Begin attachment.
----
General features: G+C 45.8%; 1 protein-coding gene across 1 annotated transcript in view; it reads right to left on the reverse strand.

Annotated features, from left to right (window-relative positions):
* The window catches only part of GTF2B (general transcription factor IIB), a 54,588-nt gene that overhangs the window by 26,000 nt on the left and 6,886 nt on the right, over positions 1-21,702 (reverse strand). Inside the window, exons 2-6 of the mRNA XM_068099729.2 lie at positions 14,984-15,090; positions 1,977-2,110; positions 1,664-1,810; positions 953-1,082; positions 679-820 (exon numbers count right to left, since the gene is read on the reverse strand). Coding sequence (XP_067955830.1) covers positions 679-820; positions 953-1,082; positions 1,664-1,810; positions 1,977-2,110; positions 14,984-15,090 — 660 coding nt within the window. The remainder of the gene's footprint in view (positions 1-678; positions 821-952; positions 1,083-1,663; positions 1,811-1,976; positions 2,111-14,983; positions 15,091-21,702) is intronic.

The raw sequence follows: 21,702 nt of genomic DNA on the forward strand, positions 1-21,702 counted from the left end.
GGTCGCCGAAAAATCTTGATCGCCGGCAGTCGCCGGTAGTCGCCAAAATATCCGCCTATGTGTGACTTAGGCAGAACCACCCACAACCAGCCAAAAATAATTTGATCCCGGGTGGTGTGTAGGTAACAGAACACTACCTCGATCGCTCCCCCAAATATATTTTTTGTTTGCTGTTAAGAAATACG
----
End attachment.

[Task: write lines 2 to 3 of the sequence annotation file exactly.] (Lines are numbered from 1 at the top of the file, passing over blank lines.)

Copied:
Annotated features, from left to right (window-relative positions):
* The window catches only part of GTF2B (general transcription factor IIB), a 54,588-nt gene that overhangs the window by 26,000 nt on the left and 6,886 nt on the right, over positions 1-21,702 (reverse strand). Inside the window, exons 2-6 of the mRNA XM_068099729.2 lie at positions 14,984-15,090; positions 1,977-2,110; positions 1,664-1,810; positions 953-1,082; positions 679-820 (exon numbers count right to left, since the gene is read on the reverse strand). Coding sequence (XP_067955830.1) covers positions 679-820; positions 953-1,082; positions 1,664-1,810; positions 1,977-2,110; positions 14,984-15,090 — 660 coding nt within the window. The remainder of the gene's footprint in view (positions 1-678; positions 821-952; positions 1,083-1,663; positions 1,811-1,976; positions 2,111-14,983; positions 15,091-21,702) is intronic.